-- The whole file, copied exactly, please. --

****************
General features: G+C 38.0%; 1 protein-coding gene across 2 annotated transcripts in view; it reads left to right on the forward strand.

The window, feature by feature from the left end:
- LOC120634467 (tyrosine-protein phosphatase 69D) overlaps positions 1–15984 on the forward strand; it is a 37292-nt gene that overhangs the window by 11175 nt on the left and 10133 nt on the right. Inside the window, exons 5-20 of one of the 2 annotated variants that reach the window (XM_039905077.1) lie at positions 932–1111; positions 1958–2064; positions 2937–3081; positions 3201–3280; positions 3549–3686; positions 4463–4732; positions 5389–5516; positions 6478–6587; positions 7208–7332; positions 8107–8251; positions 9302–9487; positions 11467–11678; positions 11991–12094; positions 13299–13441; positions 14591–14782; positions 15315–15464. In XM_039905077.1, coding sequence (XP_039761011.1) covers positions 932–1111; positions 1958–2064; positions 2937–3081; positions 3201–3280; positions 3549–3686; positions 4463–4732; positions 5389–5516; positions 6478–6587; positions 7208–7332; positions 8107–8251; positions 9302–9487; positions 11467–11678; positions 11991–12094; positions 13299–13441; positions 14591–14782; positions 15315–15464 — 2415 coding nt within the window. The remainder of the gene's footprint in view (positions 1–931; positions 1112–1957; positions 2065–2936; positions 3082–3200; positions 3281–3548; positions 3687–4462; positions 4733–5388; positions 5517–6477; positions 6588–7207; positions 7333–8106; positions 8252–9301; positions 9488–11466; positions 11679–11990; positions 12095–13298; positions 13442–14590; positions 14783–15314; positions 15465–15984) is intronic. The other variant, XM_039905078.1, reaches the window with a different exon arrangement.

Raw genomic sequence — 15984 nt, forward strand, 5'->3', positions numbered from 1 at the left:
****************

General features: G+C 38.0%; 1 protein-coding gene across 2 annotated transcripts in view; it reads left to right on the forward strand.

The window, feature by feature from the left end:
- LOC120634467 (tyrosine-protein phosphatase 69D) overlaps positions 1–15984 on the forward strand; it is a 37292-nt gene that overhangs the window by 11175 nt on the left and 10133 nt on the right. Inside the window, exons 5-20 of one of the 2 annotated variants that reach the window (XM_039905077.1) lie at positions 932–1111; positions 1958–2064; positions 2937–3081; positions 3201–3280; positions 3549–3686; positions 4463–4732; positions 5389–5516; positions 6478–6587; positions 7208–7332; positions 8107–8251; positions 9302–9487; positions 11467–11678; positions 11991–12094; positions 13299–13441; positions 14591–14782; positions 15315–15464. In XM_039905077.1, coding sequence (XP_039761011.1) covers positions 932–1111; positions 1958–2064; positions 2937–3081; positions 3201–3280; positions 3549–3686; positions 4463–4732; positions 5389–5516; positions 6478–6587; positions 7208–7332; positions 8107–8251; positions 9302–9487; positions 11467–11678; positions 11991–12094; positions 13299–13441; positions 14591–14782; positions 15315–15464 — 2415 coding nt within the window. The remainder of the gene's footprint in view (positions 1–931; positions 1112–1957; positions 2065–2936; positions 3082–3200; positions 3281–3548; positions 3687–4462; positions 4733–5388; positions 5517–6477; positions 6588–7207; positions 7333–8106; positions 8252–9301; positions 9488–11466; positions 11679–11990; positions 12095–13298; positions 13442–14590; positions 14783–15314; positions 15465–15984) is intronic. The other variant, XM_039905078.1, reaches the window with a different exon arrangement.

Raw genomic sequence — 15984 nt, forward strand, 5'->3', positions numbered from 1 at the left: